I was in my last year of high school, just doing mock exams before the Christmas break. I was 15. It was cold but dry. To most of the world a fairly uneventful Saturday. To me, a day I promised I’d erase from my mind once it was over. I took two buses to a Marie Stopes Clinic and never could have imagined how much that journey and what happened there would come to mean to me.

December 2007. My body remembered you, even when my mind dared not. My heart anxiously awaited you each year, even when it made no sense. My mind tried so hard to piece together all of the details. My tears have flowed and the reality of the loss hits deeply each year.

There are so many things to remind me that it’s this time of year again. I’ve always wondered what I would buy you for Christmas. It was easier in the earlier years; teddies, toys and games, but the truth is, this year, I have no idea. What would you have enjoyed? What would you have wanted for Christmas? I wonder who you’d have been – a teenager, 14 years old, probably taller than me by now, and those same repeated questions come up this day: what would you have looked like? What would you enjoy doing? What would have made you laugh until you cry? What kind of person would you be?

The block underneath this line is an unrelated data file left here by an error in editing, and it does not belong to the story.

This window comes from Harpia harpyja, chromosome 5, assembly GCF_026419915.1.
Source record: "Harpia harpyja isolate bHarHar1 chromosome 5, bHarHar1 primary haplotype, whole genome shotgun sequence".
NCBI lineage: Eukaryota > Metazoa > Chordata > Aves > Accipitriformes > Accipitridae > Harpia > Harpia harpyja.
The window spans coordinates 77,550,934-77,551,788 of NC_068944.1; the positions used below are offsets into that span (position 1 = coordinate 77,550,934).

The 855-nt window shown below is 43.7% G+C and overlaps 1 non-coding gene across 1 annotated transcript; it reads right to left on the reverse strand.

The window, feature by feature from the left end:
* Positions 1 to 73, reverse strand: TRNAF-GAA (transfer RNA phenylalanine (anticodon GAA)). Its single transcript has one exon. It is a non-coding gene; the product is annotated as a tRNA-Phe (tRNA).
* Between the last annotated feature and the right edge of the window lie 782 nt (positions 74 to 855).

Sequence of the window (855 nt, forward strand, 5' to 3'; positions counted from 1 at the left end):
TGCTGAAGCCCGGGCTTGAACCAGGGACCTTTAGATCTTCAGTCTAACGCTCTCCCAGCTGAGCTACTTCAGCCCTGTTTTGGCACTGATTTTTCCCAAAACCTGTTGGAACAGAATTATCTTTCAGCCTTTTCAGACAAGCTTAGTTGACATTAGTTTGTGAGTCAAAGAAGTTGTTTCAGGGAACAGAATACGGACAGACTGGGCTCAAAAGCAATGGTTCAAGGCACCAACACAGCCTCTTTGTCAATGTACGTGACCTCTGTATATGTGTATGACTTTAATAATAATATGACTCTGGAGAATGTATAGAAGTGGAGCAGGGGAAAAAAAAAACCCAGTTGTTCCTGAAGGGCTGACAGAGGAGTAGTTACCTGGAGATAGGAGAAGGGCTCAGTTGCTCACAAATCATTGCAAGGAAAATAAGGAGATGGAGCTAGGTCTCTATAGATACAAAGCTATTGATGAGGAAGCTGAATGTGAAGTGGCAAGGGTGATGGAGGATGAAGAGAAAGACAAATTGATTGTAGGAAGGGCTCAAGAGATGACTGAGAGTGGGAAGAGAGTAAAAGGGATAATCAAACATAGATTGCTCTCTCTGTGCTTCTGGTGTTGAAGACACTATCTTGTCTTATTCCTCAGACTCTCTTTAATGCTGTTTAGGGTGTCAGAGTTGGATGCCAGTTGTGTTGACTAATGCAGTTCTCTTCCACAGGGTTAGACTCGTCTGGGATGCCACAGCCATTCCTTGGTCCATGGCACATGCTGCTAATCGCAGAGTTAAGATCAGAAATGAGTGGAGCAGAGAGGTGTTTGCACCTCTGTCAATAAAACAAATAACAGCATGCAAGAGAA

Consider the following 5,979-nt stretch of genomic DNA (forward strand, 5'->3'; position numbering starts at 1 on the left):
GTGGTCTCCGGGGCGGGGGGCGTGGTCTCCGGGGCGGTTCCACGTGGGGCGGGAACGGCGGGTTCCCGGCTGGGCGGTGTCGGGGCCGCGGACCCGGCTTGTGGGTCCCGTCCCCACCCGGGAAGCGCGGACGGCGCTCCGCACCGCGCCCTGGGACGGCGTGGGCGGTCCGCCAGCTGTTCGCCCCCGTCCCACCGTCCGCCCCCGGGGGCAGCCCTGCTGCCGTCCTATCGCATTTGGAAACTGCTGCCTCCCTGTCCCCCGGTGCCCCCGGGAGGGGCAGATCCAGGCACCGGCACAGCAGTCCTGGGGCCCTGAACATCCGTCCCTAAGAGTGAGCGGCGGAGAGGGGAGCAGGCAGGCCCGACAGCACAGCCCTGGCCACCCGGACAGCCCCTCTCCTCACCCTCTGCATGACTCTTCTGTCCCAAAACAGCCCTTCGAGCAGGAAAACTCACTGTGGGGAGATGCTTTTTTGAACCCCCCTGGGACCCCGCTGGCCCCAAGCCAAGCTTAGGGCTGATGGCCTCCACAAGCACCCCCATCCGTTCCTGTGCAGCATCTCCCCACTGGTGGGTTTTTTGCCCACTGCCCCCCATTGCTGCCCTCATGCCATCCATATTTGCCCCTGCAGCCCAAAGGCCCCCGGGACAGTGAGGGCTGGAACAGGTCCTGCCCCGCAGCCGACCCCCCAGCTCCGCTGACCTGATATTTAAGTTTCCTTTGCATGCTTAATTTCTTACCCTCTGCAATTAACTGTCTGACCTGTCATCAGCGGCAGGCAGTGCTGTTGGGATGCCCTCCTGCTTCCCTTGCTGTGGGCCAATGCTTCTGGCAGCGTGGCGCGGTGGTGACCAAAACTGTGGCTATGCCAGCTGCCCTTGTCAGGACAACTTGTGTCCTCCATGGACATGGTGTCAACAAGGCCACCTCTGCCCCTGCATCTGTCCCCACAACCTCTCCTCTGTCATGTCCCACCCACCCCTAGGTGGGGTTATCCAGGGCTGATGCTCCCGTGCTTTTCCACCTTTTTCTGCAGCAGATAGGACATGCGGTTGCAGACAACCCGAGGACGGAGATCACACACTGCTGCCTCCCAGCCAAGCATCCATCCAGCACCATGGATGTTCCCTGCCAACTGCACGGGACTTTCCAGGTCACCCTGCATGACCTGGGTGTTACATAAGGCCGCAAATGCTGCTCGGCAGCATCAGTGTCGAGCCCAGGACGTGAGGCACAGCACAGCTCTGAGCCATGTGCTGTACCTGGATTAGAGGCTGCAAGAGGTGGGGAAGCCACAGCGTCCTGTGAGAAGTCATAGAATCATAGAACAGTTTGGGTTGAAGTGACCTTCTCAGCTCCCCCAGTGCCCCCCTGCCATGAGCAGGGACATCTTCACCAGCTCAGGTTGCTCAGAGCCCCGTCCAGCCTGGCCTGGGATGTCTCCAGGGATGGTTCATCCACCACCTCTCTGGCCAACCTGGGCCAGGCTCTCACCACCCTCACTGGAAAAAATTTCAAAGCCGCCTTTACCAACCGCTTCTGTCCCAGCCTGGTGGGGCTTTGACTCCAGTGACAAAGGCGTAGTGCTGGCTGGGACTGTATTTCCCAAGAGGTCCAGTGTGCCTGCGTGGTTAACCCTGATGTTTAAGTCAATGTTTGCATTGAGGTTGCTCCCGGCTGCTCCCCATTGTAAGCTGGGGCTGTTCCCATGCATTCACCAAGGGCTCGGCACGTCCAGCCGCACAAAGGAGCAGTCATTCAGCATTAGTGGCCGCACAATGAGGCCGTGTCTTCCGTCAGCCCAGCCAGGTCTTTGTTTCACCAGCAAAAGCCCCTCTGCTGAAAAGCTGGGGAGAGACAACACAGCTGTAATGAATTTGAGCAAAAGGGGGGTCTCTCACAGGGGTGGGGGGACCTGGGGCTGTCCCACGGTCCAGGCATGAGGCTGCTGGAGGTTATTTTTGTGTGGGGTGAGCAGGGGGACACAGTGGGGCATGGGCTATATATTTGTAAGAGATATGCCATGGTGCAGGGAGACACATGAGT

I can hardly believe it’s been 15 years. That day was such a defining moment in my life and it’s taken some time to fully appreciate that. I often wonder if I’d have really known the consequences would I have done the same thing? I don’t think so.

This year I am more aware of how I ended up in that situation. I’m starting to see the bigger picture and the context it all happened in – the family I grew up in and the ways that my parents really weren’t there for me in the way they should have been. I’m accepting more and more that perhaps my choice wasn’t really a choice at all. I don’t say this to diminish any of my responsibility, but to be able to own what’s really mine to own, and to let go of what’s not. This year is possibly the first time I’ve approached this day with more self-compassion than self-hatred, and that feels like a huge and healing step forward.

Somehow this year feels bigger than ever, but in a different way than I’ve experienced it before. It’s not another day where I’m paralysed by the trauma and memories as I have been in the past, but a day I’ve been given to remember you. The uniqueness of your life and the way you changed mine forever. The bittersweetness of knowing you’re exactly where you were created to be, and the aching to hold you all the same. It’s a day to celebrate the mystery of coming to know God through your life and knowing that by growing closer to Him, I’m growing closer to you. It’s a day where I’m remembering the journey I’ve been on because of you and how your life is making an impact in the world.

Today I cry for you, I long to be with you, but most of all, I’m thankful for you, Joseph.

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